So the price of fiat in terms of gold rose again. Gold became cheaper and fiat more expensive in terms of how much gold it would take to buy a dollar. That process continued until 2001, when fiat topped and gold bottomed.
If the (unjustifiably revered) Paul Vocker was Fed chairman today, his policies would be indistinguishable form those of 'Bernie' Bernanke. There's just no way in hell any Fed chief could raise interest rates to 18 and 19% today without immediately collapsing the entire world financial structure.
This market, this economy, will not bear high interest rates. All financial activity (which is based on borrowing and spending) would come to a halt. If that was not so, the (relatively tiny) credit crunch we have experienced so far would not have occurred at all.
The Credit Crunch
Suddenly, investors who used to gladly endure daily beatings with the 'stupid-stick' rediscovered their formerly instinctive risk aversion. When risk only meant higher returns, they were all for it and threw caution into the whirlwind - but now that risk means loss of capital, they bolted in record numbers.
The Fed and other world central banks, because of how they are set up to operate, have very few policy options. By their very existence they have condemned themselves to fighting the kind of fire weare now experiencing with gasoline. All they can do is lower their policy rates to try and reassure the public that it will never run out of liquidity.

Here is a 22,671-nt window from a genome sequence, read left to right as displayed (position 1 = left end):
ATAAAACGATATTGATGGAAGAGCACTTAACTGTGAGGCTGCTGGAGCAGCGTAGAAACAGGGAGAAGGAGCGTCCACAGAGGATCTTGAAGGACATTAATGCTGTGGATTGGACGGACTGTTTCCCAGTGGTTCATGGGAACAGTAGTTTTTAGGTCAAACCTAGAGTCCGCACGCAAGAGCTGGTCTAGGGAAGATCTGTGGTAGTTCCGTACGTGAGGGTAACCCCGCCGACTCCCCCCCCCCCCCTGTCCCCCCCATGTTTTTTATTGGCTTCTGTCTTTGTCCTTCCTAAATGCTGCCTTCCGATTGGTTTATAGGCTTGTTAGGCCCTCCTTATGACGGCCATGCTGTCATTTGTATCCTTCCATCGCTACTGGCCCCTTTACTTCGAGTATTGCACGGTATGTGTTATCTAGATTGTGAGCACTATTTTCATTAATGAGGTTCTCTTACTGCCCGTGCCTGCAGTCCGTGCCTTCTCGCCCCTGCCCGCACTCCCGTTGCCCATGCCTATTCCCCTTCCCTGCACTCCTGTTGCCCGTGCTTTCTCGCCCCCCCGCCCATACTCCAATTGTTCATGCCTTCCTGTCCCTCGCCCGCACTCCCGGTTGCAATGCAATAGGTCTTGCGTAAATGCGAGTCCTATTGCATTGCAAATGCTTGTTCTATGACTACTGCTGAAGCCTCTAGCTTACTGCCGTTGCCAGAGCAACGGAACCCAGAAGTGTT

If you have paid attention, though, you already know that too much liquidity is the real problem. Collectively, the financial world is hooked on economic crack cocaine - easy credit - and the only place it can go to for 'relief' is the crack-pusher who got it hooked in the first place.
We all know that more crack is not the answer to the crack-whore's woes. Only withdrawal is - but that is painful and politically unpopular.
The problem is, however, that more expensive credit is not the equivalent of the needed withdrawal. More expensive credit is only the equivalent of making crack more expensive and therefore hard to get to. It does not cure the underlying ill - the addiction itself.
As an economic entity, as long as you cycle fiat-crack through your system, you condemn yourself to the ultimate fate of all crack whores: You condemn yourself to eventual collapse and death.
Crack is addictive because it artificially, deceptively, stimulates the brain's pleasure centers, giving them only an illusion of stimulation. Fiat does the same thing. It stimulates economic 'growth' because it creates the illusion of never-ending money supply to finance what will soon turn out to be equally illusory wealth creation.